April 10, 9:30AM – 3:00PM
The Magic of Fire: A Chinese Potter’s Palette
Robert D. Mowry, Alan J. Dworsky Curator of Chinese Art Emeritus, Harvard University, Cambridge, MA
The seminar will consist of three separate lectures. Coffee break and a gourmet boxed lunch are included.
Only three traditional coloring agents, all metallic compounds, can withstand the high temperatures of porcelain firing and yet mature to a beautiful color: compounds of iron, cobalt, and copper. This series of three lectures will illustrate the rewards and challenges of each of these coloring agents. The lectures will focus on Chinese ceramics, though the coloring agents yield the same colors and offer the same rewards and challenges whether used in China, Korea, Japan, Europe, America, or anywhere else. In each case, the lectures will discuss the first use of the coloring agent and then demonstrate the potters’ development and mastery of the medium.
From Celadon to Black and Brown: Iron Oxide as Glaze Colorant and as Pigment for Underglaze Painting
By mass, iron is the most common element on Earth. It occurs naturally in soil and clay and thus was easily discovered as a ceramic coloring agent; in fact, though they likely first considered iron an impurity in the clay, Chinese potters quickly learned to master it to create celadon, or pale bluish-green, glazes by limiting the amount of iron oxide in the glaze to around two percent. The earliest celadon glazes, primitive as they were, appeared in the first and second centuries; over the succeeding millennium, Chinese potters perfected celadon glazes, the tradition reaching fruition in the Song dynasty (960–1279). As they sought to expand the palette of glaze colors in the third and fourth centuries, potters realized that the addition of a little more iron oxide, perhaps up to four percent, would result in brown glazes, and that yet a little more, up to about six percent, would result in dark brown glazes that appear black in reflected light. Such dark-glazed wares also came to maturity during the Song dynasty. Already by the fourth century, Chinese further potters understood that that touches of iron-oxide-bearing slip applied to the unfired body of a pot before the application of the glaze slurry would result in underglaze brown dots in the finished piece. Over the centuries, potters learned to expand such “brown dots” into fully painted designs, laying the aesthetic foundation for blue-and-white ware, even if in a different palette.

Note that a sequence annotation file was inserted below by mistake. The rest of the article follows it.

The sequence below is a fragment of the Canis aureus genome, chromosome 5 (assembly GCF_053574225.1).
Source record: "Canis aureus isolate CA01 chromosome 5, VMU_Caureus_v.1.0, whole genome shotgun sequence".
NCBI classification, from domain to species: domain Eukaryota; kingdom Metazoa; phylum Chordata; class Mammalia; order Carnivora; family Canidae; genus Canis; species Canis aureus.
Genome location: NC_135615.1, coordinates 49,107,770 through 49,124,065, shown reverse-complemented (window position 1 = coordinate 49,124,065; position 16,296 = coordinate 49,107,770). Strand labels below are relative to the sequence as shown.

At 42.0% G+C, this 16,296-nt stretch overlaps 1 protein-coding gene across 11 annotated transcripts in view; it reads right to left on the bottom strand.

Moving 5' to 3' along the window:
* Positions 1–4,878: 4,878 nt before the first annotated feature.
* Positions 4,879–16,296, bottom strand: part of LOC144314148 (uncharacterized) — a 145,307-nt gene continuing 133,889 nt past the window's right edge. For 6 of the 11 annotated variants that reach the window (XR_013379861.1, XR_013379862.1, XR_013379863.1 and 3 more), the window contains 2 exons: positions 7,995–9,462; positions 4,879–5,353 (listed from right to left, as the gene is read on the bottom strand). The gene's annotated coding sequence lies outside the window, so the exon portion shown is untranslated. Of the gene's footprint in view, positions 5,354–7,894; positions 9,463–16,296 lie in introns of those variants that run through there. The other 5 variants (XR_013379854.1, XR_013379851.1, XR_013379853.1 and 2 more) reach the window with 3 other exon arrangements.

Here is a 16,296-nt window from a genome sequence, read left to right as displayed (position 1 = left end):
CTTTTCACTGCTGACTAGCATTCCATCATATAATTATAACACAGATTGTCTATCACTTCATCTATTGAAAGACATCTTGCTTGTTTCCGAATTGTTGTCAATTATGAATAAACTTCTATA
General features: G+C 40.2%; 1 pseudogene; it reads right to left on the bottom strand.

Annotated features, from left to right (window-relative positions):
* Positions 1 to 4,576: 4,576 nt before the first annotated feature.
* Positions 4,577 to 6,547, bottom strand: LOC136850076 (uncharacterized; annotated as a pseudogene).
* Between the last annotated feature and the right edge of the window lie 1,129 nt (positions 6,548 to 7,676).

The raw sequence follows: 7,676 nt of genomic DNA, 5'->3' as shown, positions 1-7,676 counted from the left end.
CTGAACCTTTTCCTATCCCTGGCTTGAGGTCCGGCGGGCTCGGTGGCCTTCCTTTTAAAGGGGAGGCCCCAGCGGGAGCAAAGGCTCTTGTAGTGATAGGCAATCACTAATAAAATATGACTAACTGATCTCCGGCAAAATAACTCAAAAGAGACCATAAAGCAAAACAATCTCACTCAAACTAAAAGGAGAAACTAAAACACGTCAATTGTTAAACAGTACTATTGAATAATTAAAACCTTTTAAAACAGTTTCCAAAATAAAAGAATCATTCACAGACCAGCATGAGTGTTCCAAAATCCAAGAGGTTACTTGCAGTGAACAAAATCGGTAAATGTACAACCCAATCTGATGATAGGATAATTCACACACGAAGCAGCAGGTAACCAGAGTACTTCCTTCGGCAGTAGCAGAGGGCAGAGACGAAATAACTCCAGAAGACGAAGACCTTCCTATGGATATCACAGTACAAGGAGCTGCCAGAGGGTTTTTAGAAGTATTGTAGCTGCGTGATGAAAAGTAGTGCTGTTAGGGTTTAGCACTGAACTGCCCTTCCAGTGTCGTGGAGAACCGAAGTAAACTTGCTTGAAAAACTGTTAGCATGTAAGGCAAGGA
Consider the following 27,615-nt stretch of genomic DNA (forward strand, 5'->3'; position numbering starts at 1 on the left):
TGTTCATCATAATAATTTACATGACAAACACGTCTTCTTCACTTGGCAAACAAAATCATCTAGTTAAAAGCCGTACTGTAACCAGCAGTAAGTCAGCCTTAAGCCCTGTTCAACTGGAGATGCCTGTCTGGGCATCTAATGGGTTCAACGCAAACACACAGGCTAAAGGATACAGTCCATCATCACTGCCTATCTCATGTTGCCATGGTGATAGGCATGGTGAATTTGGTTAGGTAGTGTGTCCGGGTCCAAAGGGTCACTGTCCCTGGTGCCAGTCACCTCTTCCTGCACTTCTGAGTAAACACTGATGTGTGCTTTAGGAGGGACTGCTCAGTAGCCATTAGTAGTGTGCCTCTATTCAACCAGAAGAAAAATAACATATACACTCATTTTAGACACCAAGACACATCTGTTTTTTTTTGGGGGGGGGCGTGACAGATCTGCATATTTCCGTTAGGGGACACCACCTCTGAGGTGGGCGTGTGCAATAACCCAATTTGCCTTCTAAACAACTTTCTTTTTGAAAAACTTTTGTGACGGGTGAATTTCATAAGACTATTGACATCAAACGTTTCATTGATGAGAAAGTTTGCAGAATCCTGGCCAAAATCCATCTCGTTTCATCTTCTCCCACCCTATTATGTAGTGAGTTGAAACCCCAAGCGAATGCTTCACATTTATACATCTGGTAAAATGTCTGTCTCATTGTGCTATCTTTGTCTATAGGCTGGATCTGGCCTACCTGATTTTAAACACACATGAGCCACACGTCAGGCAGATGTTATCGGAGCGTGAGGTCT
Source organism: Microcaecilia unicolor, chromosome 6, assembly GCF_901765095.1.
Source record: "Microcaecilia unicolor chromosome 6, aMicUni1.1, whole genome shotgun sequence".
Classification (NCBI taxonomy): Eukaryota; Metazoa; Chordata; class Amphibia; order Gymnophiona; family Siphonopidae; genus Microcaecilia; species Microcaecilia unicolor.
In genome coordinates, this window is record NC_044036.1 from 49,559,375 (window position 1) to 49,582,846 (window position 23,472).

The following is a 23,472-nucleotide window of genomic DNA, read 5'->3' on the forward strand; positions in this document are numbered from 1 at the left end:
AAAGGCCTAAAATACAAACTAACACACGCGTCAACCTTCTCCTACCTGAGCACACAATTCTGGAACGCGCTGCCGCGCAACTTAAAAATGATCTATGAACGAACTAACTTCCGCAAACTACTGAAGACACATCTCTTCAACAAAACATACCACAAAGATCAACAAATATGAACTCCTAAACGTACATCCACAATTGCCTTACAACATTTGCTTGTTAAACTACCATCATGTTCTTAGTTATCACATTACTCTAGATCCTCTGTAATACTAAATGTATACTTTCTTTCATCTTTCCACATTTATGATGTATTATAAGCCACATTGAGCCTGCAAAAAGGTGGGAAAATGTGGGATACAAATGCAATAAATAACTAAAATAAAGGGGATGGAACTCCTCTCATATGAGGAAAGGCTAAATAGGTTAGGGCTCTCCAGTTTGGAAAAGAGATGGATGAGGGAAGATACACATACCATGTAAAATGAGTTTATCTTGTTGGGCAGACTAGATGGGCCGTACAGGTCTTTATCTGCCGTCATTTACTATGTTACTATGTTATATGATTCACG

From Royal to Navy: Cobalt as Glaze Colorant and as Pigment for Underglaze Painting
Cobalt entered the repertory of ceramic coloring agents in the Tang dynasty (618–907), when it occasionally was used to create blue splashes, and sometimes vivid blue glazes, on earthenware vessels and funerary sculptures, particularly in the eighth century. Although limited experiments in the ninth century explored the use of cobalt to create decoration on the then newly invented porcelain, widespread use of cobalt had to await the fourteenth century, during the Yuan dynasty (1279–1368), when potters at Jingdezhen, Jiangxi province, began to employ it for embellishing porcelain vessels, thereby creating blue-and-white ware. The popularity of such colorful wares quickly soared, both for use in China and for export to the Near and Middle East; by the beginning of the Ming dynasty (1368–1644), blue-and-white ware had become the most prized ceramic ware at the Imperial Court, largely supplanting the celadon wares that had been favored by royal and aristocratic clients in previous eras. The same cobalt that was used for painting designs on porcelains was sometimes mixed with the glaze slurry to create royal blue glazes. Once introduced into the potters’ repertory, blue-and-white ware has remained popular down to contemporary times.
Seeing Red: Copper as Glaze Colorant and as Pigment for Underglaze Painting